Therefore I do not believe that sanctions alone will be enough to save Ukraine, the Baltic states (notwithstanding NATO Article 5) and perhaps other former members of Russia’s sphere of influence.
Like Hitler, Putin has made his wider intentions clear. If we choose to believe that he’s bluffing, or will be brought to his senses by non-military means, we are living in Cloud Cuckoo Land. Eventually we will have to fight him, just as we had to fight Hitler. Now is the best time to do it, while a significant part of his military machine is engaged in Ukraine.
I spoke to a German colleague yesterday, who said that any military intervention to save Ukraine could precipitate WW3. I replied that it’s already started. Putin fired the starting gun. If we (the ‘good guys’) dawdle he will only get stronger, and Xi Jinping will feel increasingly comfortable supporting him and fulfilling his promise to subjugate Taiwan.
My German colleague also pointed out the vulnerability of Europe to a nuclear attack. The logic of that argument is that we should allow Putin to do whatever he wants, because he’s the only leader mad and bad enough to make a first strike. That would mean that the MAD strategy has failed and we are living in a new world order in which freedom, democracy and the rule of law have no place.
There seems to be a new kid on the block: meaningless slogans. At first sight they may be thought to constitute a subset of meaningless twaddle, but they differ in one crucial respect. Meaningless twaddle has its origins in ignorance, sloppy thinking, or simply a disregard for truth or meaning. Meaningless slogans, on the other hand, are carefully thought-out arrangements of words designed to bypass the reader’s cognition and evoke emotional responses.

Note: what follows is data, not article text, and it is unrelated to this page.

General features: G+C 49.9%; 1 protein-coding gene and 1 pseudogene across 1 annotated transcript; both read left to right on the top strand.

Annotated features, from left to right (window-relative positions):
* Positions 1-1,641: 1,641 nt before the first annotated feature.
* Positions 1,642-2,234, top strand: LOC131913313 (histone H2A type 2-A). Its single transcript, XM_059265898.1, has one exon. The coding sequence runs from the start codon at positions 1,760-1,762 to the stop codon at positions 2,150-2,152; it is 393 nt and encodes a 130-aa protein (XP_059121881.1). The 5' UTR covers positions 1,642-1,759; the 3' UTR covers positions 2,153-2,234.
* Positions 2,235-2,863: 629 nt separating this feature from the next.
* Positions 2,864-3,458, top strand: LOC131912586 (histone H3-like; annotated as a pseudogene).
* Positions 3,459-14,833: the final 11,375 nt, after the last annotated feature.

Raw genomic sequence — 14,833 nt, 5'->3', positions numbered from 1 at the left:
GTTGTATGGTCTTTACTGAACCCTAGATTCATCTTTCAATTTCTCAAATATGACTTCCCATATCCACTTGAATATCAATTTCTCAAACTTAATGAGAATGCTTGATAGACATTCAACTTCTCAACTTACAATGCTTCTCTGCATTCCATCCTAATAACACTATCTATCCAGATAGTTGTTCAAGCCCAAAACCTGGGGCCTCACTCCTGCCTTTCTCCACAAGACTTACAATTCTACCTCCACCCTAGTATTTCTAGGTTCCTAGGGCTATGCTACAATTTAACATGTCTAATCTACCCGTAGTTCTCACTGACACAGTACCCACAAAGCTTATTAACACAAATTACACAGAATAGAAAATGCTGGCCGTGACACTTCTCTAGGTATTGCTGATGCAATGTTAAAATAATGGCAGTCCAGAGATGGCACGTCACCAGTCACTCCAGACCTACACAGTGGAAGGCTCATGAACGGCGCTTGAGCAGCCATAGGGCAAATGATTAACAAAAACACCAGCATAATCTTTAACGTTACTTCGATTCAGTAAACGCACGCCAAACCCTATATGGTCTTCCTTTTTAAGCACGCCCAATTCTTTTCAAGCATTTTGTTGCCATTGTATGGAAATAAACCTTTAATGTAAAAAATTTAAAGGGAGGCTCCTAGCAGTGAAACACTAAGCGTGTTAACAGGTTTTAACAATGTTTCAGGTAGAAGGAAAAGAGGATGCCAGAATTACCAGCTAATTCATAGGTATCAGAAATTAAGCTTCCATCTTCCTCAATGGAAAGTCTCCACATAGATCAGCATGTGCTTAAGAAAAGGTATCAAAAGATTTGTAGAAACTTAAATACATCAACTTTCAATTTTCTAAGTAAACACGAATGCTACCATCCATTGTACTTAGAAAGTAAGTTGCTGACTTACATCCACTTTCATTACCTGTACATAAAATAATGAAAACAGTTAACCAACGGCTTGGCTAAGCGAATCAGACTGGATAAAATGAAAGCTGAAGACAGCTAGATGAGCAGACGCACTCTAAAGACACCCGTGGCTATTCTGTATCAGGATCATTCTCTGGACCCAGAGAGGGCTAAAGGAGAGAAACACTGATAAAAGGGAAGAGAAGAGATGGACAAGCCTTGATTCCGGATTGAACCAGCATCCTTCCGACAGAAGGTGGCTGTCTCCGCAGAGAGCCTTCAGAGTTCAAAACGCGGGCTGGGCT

Here are two examples that I came across and had the presence of mind to photograph. I saw one at my local shopping centre and the other on my TV screen. I have the feeling that I have seen many more, but without recording them or consciously noticing the goods or ideas that they were sneakily promoting.
By way of contrast, to shine an even brighter light on the deficiencies of meaningless slogans, I offer a quotation from the boxer Mike Tyson – an example of direct, unambiguous language conveying a simple truth.
Sometimes I suspect that a piece has been written with the sole aim of winning the Stroppy Git Award for Meaningless Twaddle, which would be cheating of course. But I have no reason to believe that this year’s winner has even heard of the Stroppy.
The opposition was blown out of the water by 11 words of such elegant twaddle, devoid of all meaning, that it could have been crafted by Spike Milligan himself with satirical intent:
“Joint client-focused growth teams drive revenue synergies in key sectors.”
Hard to beat, eh? It’s even more impressive because it was produced by an engineering company – Jacobs, based in Dallas Texas. Congratulations, Jacobs!
Another feathery raider! An avian invader! Leave our nect’rines alone, Or you’ll promptly be shown I’m as nasty as Darth bloody Vader!
I love to share the road with fellow-cyclists, but not if they overtake me while I’m struggling uphill in first gear. Likewise, I love to share our garden with the colourful, tuneful birds that abound in South Australia – but not if they eat of the fruit of the nectarine tree! As soon as Mrs SG and I noticed beak-marks in some of the ripest-looking nectarines we flung a net over the tree and secured it at the bottom. But the tree had grown since last harvest season and the net wasn’t quite big enough, so there were some gaps. Too small to worry about; or so we thought.
Later the very same day as I passed the tree I saw three very small birds, smaller than sparrows, inside the net! What to do? I grabbed the hose, turned on the water and directed a fine spray over the top of the tree, hoping to drive the little sods down and out the way they must have come in. The water rattled them, but they just kept flying from side to side, hanging on to the netting.
Not to be beaten, I brought out the stepladder and sprayed downward with greater force. No result. Then I remembered making cardboard cut-outs in the shape of a hawk’s silhouette many years ago, and mounting them above the driveway where we parked the car, to deter aerial faecal attack. I brought out the bright red lawn-rake, resumed my position on the stepladder, and waved the rake over the tree in what I hoped was a hawk-like motion.